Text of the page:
If you ask Catawba College Theatre Arts Professor Woody Hood to describe elements involved in the Japanese Lion Dance, here’s what he’ll tell you: “The dance depicts an afternoon in the life of a lion where he runs around, cleans himself, eats fleas off of himself, eats some fruit, takes a nap, chases a butterfly, and then runs around some more.”
What he doesn’t tell you is just how difficult the dance is to perform while the dancer operates a $4,000 hand-carved gilt Japanese lion mask from beneath an attached costume curtain. That awareness, however, is exceedingly clear to five students enrolled in the course, Japanese Musical Theatre, that Hood and Dr. David Fish, a professor of music, are team-teaching this semester.
Students in the class include Shea Walker of Salisbury, Elizabeth Simpson of Loveland, Ohio, Danielle Papet of Glassboro, N.J., Briana Raymond of Spring Hill, Fla., and Kathryn Shanklin of Houston, Texas.
One aspect of this course requires that the five students each learn to perform the Japanese Lion Dance. Not native to Japan, lions often receive a magical or fantastical depiction in Japanese arts. The mythical lion or shishi was introduced to Japan from continental Asia during the fifth and sixth centuries. It developed into a traditional offering performed at Shinto festivals across Japan. Door-to-door lion-dance troupes were also a common sight during the New Year season. While the energetic, frolicking nature of the dance may be most apparent; it was primarily performed to spread the protective power of a shrine’s tutelary deity.
To this end, these students have been watching videos of Japanese dancers executing this dance and practicing their own techniques as their classmates and professors coach them along, prompting them on their steps and motions. They even have an official performance date for the dance slated Saturday, May 7 during the International Festival scheduled in Lexington.
Dancing Like a Japanese Lion
Many varieties of the shishi dance are found across Japan. The version being learned by students at Catawba is a special form transmitted by the Wakayama guild of Tokyo, one of Japan’s Important Intangible Cultural Assets. Fish learned the dance from the guild’s leader, Wakayama Taneo, while conducting dissertation fieldwork during the late 1980s. Fish is currently teaching several Catawba music students the drum parts that accompany the dance, which he also studied under Wakayama. If all goes according to plan, the musicians will also make their debut at the Lexington festival.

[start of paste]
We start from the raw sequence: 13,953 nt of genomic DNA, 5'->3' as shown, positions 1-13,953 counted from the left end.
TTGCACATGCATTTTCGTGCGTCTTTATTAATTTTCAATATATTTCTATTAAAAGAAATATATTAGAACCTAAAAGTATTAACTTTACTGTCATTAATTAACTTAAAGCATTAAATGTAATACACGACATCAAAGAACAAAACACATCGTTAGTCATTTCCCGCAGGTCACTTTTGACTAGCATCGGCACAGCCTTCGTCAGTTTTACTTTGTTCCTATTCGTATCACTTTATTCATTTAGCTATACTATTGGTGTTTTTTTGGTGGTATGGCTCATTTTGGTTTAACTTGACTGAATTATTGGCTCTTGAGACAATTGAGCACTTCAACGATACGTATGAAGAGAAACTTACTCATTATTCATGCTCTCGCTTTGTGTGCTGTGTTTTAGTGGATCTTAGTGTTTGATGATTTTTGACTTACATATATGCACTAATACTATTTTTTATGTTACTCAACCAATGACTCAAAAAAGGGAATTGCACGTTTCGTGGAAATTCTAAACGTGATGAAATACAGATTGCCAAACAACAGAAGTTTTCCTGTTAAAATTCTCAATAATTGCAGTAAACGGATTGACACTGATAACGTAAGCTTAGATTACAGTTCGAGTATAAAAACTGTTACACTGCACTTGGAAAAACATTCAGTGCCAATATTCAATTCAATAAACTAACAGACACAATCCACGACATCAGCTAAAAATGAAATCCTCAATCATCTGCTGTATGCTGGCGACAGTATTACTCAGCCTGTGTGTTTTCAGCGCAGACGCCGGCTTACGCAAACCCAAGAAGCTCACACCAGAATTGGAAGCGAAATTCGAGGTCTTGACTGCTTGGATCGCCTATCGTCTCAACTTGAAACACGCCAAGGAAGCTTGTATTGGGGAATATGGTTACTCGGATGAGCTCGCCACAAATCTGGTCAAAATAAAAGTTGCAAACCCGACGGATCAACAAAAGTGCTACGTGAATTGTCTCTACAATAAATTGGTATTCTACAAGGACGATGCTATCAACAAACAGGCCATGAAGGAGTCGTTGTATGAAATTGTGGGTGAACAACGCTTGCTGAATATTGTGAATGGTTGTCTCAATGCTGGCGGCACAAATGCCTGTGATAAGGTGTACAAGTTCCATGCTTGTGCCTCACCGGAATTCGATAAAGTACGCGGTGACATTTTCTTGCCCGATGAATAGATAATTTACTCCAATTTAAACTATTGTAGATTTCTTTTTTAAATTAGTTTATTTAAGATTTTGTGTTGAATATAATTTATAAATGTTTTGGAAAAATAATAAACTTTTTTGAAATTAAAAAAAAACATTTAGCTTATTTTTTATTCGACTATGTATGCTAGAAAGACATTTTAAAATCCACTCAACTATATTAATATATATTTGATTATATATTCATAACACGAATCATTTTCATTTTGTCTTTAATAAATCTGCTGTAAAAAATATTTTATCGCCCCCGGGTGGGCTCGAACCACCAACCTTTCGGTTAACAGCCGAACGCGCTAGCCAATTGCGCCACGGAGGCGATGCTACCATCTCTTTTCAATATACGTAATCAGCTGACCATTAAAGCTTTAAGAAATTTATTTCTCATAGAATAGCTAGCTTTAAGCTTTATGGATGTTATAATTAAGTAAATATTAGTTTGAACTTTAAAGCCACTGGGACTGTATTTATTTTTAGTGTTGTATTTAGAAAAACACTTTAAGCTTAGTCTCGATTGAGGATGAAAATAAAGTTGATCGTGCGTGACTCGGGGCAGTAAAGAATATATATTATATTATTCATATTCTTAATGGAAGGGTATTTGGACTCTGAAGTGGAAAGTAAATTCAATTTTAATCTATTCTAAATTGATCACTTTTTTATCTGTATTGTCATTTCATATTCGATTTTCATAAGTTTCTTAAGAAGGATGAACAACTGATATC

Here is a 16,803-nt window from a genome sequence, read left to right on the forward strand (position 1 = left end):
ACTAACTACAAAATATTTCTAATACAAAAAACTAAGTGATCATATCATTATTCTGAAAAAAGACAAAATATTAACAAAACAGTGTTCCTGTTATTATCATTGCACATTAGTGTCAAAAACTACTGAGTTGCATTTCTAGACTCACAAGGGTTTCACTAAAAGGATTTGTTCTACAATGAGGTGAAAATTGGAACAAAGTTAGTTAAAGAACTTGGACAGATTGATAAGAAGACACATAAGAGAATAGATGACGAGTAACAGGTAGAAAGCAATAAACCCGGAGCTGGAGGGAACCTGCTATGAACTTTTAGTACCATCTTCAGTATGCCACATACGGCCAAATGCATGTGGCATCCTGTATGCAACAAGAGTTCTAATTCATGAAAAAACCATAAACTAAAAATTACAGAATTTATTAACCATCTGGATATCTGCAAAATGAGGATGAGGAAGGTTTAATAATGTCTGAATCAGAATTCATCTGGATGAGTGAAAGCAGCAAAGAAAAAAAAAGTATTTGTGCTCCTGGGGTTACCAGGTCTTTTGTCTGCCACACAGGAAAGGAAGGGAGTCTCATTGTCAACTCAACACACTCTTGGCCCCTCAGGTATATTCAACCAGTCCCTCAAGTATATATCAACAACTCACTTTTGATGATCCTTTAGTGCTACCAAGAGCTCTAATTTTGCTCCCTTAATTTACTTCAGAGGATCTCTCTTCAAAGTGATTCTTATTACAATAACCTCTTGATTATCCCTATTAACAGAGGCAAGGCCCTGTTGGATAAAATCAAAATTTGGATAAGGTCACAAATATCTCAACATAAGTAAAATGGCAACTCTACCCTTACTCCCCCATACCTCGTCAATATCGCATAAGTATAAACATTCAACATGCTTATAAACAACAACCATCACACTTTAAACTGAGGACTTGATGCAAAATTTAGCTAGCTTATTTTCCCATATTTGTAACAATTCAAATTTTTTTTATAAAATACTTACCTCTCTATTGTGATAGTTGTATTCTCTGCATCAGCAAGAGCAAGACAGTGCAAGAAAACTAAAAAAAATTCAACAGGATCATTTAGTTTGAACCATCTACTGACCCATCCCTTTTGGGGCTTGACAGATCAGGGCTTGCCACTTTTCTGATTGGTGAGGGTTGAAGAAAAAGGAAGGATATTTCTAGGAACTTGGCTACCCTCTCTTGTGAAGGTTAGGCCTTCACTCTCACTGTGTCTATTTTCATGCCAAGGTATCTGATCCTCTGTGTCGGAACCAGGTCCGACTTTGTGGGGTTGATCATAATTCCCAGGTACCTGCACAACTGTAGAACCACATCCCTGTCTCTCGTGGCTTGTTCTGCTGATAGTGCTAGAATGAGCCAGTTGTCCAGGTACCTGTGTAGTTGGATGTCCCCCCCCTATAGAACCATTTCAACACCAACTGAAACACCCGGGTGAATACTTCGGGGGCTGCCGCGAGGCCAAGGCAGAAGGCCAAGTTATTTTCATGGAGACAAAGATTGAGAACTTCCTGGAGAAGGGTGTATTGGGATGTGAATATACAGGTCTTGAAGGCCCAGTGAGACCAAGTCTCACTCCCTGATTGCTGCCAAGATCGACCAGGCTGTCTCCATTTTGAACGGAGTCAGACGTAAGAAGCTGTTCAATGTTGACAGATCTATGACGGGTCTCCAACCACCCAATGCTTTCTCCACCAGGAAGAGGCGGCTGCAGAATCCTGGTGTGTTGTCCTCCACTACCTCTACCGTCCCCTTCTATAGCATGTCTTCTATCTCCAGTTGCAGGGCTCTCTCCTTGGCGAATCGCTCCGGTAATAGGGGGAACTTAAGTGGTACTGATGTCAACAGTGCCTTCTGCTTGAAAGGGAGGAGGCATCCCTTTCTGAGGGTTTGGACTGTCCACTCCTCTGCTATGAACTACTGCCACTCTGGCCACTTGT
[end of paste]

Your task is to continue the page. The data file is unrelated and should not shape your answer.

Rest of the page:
On a recent class day, the students rehearsed in Catawba’s dance studio, each wearing traditional Japanese socks. The session begins with their questions: “How do you hold it (the mask) with one hand?” How do you keep the (costume) curtain from getting underneath you?
Fish and Hood answer them patiently and then give them advice as they each go through the motions of the dance. The students practice their technique one by one while their classmates sit on the floor watching and collectively calling out the next of the actions in the dance sequence.
“And left and shake and now right and shake, and turn and run around,” the students say in unison.
“The faster you get going, the faster the curtain will fall behind you and the farther out from your feet it will be,” Fish says, urging the student to quicken their pace.
“If you hear the (lion’s) ears rattle, you’re doing it right,” Fish continues.
“Flat to the floor, Danielle,” Hood admonishes, as a student assumes a difficult position which makes the lion appear to be gnawing at its back.
“And, paku,” Fish adds, indicating that the student should manipulate the lion mask so that it appears to chomp.
On this day, the five students practice several additional sequences in this traditional dance, including one part where the lion takes a piece of fruit or mekon into its mouth. They go through the motions without the mask, concerned about both the sequencing of the dance and the techniques they use to depict the moves of the animal.
For these novices, there is no room for personal interpretation in the Japanese Lion Dance, Hood explains, there’s just a correct or traditional way to do it. As dancers become more experienced in the dance, then they add their personal nuances.
Soon, the students will add traditional Japanese music to their choreography, but the music will not cue them as if often does in Western dance about which step to begin or end. “The music and dance in this run parallel,” Hood says. “They are associated but not directly correlated.”
Next Stop, Tokyo
When classes and exams conclude, four of the five students in this class will travel to Tokyo to experience Japanese culture first-hand. Although they won’t be performing their Japanese Lion Dance, chances are they’ll be able to catch a performance of it while there.